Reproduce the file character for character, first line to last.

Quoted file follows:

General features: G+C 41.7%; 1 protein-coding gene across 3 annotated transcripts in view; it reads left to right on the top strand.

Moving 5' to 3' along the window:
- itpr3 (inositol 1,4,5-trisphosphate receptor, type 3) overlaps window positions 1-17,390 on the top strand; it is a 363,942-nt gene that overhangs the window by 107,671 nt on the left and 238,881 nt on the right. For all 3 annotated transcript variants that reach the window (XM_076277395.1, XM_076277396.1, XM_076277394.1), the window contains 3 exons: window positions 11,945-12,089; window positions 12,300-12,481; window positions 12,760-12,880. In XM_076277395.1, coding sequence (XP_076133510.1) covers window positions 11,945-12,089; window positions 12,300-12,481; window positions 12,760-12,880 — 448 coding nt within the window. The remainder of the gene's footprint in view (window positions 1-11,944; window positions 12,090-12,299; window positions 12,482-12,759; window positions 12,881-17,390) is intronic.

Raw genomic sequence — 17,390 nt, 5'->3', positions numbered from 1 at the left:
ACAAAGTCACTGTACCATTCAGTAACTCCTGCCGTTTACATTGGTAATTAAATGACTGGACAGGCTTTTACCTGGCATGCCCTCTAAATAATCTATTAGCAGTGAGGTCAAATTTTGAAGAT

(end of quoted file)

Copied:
General features: G+C 41.7%; 1 protein-coding gene across 3 annotated transcripts in view; it reads left to right on the top strand.

Moving 5' to 3' along the window:
- itpr3 (inositol 1,4,5-trisphosphate receptor, type 3) overlaps window positions 1-17,390 on the top strand; it is a 363,942-nt gene that overhangs the window by 107,671 nt on the left and 238,881 nt on the right. For all 3 annotated transcript variants that reach the window (XM_076277395.1, XM_076277396.1, XM_076277394.1), the window contains 3 exons: window positions 11,945-12,089; window positions 12,300-12,481; window positions 12,760-12,880. In XM_076277395.1, coding sequence (XP_076133510.1) covers window positions 11,945-12,089; window positions 12,300-12,481; window positions 12,760-12,880 — 448 coding nt within the window. The remainder of the gene's footprint in view (window positions 1-11,944; window positions 12,090-12,299; window positions 12,482-12,759; window positions 12,881-17,390) is intronic.

Raw genomic sequence — 17,390 nt, 5'->3', positions numbered from 1 at the left:
ACAAAGTCACTGTACCATTCAGTAACTCCTGCCGTTTACATTGGTAATTAAATGACTGGACAGGCTTTTACCTGGCATGCCCTCTAAATAATCTATTAGCAGTGAGGTCAAATTTTGAAGAT